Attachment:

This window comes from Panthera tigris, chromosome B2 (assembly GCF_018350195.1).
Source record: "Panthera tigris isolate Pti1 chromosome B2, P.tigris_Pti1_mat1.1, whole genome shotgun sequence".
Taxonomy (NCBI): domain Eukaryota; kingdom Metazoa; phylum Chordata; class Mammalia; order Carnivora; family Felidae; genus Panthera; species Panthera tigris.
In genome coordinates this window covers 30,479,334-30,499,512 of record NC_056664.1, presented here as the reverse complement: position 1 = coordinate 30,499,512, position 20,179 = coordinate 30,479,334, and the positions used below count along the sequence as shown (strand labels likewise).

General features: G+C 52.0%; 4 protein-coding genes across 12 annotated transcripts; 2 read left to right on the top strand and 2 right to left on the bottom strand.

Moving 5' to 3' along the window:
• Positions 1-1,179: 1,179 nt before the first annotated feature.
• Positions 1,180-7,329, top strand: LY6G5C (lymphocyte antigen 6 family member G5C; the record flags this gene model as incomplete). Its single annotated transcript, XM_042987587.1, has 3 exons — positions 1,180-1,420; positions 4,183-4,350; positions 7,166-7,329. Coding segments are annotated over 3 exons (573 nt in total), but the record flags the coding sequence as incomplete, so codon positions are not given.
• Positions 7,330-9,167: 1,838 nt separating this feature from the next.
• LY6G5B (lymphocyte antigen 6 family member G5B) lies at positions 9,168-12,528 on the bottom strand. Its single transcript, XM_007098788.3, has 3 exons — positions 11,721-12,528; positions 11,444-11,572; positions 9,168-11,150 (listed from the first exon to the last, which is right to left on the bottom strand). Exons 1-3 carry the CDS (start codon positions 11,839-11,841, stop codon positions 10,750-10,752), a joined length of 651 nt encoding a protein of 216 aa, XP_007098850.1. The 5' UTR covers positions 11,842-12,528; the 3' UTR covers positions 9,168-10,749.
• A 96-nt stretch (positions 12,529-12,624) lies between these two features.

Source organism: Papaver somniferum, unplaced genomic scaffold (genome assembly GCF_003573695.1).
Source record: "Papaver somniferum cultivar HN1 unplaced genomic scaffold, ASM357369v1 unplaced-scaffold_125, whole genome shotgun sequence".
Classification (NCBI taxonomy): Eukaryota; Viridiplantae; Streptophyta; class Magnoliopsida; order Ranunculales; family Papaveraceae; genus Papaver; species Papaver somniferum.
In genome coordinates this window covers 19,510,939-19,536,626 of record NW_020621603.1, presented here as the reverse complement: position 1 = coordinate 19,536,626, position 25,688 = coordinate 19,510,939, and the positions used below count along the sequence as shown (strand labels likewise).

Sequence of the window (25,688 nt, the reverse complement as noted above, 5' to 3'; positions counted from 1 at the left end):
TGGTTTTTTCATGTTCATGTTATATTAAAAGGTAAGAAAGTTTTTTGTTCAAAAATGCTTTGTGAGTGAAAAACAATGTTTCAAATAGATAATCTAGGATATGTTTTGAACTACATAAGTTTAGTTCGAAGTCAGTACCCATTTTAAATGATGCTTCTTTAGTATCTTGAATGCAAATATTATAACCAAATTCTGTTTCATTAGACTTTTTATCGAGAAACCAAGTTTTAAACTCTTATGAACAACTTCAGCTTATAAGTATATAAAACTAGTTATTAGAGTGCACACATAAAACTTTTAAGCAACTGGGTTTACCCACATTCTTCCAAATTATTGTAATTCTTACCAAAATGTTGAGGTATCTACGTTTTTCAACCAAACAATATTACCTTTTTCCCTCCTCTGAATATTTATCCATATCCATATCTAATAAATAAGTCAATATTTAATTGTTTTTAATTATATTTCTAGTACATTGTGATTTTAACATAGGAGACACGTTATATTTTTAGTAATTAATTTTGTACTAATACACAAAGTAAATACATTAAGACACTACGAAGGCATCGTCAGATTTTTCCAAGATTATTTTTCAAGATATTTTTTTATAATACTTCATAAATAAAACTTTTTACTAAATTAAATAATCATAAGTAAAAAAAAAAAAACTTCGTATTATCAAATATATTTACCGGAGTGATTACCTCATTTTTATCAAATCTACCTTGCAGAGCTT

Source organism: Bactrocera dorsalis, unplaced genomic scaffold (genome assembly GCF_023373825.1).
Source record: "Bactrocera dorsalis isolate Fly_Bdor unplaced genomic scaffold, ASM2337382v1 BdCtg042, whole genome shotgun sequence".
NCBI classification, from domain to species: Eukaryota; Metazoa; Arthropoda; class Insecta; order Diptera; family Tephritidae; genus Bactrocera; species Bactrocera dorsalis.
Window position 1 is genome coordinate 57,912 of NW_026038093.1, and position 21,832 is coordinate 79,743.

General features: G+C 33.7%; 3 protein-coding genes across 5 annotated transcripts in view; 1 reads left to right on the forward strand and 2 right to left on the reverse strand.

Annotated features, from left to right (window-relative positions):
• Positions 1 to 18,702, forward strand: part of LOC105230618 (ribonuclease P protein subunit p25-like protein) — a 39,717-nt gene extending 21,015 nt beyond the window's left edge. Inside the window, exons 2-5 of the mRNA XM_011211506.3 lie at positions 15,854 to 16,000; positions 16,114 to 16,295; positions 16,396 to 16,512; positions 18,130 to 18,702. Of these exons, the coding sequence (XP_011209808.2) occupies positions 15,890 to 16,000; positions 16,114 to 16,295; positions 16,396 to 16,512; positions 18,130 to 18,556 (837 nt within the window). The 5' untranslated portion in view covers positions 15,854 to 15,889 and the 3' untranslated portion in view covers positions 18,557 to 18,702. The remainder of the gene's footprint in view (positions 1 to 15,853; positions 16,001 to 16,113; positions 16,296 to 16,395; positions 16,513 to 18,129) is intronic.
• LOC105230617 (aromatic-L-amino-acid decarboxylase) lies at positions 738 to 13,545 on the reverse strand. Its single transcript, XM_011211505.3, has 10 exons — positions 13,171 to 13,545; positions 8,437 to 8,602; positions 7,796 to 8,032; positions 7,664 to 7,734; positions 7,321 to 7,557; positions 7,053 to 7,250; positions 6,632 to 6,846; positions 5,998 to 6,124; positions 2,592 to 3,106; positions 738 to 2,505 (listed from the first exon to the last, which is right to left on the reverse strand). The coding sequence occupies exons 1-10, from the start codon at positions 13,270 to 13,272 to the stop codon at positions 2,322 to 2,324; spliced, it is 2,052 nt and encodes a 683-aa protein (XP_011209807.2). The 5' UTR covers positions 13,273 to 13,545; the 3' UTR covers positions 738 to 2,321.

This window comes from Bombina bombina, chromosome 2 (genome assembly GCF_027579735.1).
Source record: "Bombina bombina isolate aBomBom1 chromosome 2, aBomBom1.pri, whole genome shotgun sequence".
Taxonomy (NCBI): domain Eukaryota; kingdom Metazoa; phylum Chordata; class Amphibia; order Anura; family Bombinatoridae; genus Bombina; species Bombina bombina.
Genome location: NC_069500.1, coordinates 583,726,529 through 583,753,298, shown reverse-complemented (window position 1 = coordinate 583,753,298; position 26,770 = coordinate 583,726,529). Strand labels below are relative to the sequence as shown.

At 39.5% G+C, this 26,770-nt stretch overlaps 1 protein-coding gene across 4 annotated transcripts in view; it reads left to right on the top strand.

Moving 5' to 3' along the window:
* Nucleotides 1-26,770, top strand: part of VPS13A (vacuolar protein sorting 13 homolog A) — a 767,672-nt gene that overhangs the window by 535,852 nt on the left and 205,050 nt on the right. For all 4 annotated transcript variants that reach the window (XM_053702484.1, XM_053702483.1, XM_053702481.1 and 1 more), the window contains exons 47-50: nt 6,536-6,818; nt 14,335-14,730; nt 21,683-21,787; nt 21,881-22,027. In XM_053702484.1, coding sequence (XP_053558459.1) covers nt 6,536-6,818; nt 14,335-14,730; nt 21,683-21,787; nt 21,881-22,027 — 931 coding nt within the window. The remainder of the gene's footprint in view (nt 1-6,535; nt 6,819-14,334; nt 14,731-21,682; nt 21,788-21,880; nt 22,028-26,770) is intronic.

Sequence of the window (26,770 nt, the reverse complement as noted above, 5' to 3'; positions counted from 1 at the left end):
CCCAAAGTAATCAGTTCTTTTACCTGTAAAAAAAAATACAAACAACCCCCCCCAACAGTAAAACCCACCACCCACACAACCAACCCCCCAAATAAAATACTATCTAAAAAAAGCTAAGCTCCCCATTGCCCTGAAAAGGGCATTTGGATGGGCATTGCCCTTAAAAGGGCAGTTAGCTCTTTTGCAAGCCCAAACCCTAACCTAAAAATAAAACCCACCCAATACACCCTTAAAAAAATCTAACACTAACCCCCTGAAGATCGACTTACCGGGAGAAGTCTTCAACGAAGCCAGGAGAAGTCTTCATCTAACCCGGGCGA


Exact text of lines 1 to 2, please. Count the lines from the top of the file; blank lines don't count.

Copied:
This window comes from Panthera tigris, chromosome B2 (assembly GCF_018350195.1).
Source record: "Panthera tigris isolate Pti1 chromosome B2, P.tigris_Pti1_mat1.1, whole genome shotgun sequence".